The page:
Tuesday, August 11, 2009

The Slow March of Electrical Appliances in Ypsilanti

Dusty D was surprised to see this 1956 Ypsilanti Daily Press ad for an electric clothes dryer. It made me remember how slowly it took Ypsilanti to adopt electricity and how strenuously the electricity company advertised its service and wares. Quick recap of when ads for various electrical doodads appeared in the local papers:

1907: "A Mistaken Idea about Electric Light" ad; also, demos of electric stove.

1919: Various ads pleading with Ypsilantians to have their houses wired, then buy: electric washing machine, grill, iron, sewing machine, toasters, "cleaner."

1933: Bonus ad, at right, to try the new electric stoves with a "free" trial. (Yes, they had started demonstrating these in town in 1907!!)

But it's not till 1956 that the ad for an electric dryer comes along. This can't be because the technology was difficult--if anything, it seems simpler to me. A spinny thing and a hot air thing, right? And lint trap. So why didn't the electric companies dream this up and create a need for it sooner? My guess would be that hanging wash outside is really less of a problem than the problems solved by the earlier appliances.

Do wonder though: why were Ypsilantians so slllloooowwwww to adopt electric STOVES in particular? Seems like a trivial question...but as James Mann says, "The history is in the footnotes."


jml said...

I can speculate on several reasons for resistance to electric stoves:

1. The wood/coal stove is also a heater. Would it have been the only source of heat for some homes? Would that imply the need to install some other form of heater - a big expense!

2. The ad is certainly fighting the perception that electric cooking is expensive. Was coal or wood that much cheaper per BTU than electricity?

3. Inertia - both cultural and literal. Those cast iron stoves were big, and somebody had to move them...

Anonymous said...

Fun with numbers: the ad says that a laundry basket used to cost about $2.50 in 1956. That's $19.47 in today's dollars. A quick check online finds laundry hampers from about $10 up to $30, so apparently laundry hamper prices increase roughly according to inflation.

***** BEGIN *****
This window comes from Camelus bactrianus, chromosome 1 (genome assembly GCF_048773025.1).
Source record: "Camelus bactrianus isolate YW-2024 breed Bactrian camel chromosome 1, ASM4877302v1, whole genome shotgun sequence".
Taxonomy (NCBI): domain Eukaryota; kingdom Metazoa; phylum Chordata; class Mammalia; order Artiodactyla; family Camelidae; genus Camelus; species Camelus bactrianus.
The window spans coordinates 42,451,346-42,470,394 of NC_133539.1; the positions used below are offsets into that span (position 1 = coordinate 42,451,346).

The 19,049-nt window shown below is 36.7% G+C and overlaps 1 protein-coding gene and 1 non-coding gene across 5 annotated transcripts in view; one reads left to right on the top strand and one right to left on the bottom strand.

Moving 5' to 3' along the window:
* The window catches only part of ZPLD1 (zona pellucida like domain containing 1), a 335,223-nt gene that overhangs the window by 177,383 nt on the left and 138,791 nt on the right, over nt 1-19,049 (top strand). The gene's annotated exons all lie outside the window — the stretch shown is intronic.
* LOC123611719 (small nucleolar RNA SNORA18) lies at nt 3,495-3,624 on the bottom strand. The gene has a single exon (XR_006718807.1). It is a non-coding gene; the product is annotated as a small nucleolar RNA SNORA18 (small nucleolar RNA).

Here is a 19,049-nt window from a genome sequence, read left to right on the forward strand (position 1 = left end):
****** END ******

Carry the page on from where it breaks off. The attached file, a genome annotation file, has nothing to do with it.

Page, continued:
Today, it costs about $0.30 to dry a load of clothes with an electric dryer. That means you could dry about 65 loads for the $19.47 given above. So, electricity must be cheaper these days than it used to be (assuming dryer efficiencies haven't changed much--they probably have increased a little bit, but not much).

Dusty D said...

Anonymous: Ooh, that's just the sort of economic info I enjoy! It makes sense that electricity is cheaper now, due to economies of scale and more efficient wiring, &c. Neato.

Dusty D said...

jml: I bet it WAS the only source of heat for many homes. Our gas stove certainly makes a big difference in our (old, drafty) home in winter. Good point!

Yes, I agree...I've seen several ads that in effect say, "Electricity is not more expensive--really! No, really!" They protest a bit too much--I'd love to know if coal/wood was cheaper per BTU. I bet they were.

Inertia is another good suggestion.

I also realized that the stove would represent one of the hugest and more expensive appliances in most homes, and people would naturally try to use it as long as possible. I also think the standard of living was lower, by and large, than today--so, even less money to lavish on a new stove "when our old one works just fine."

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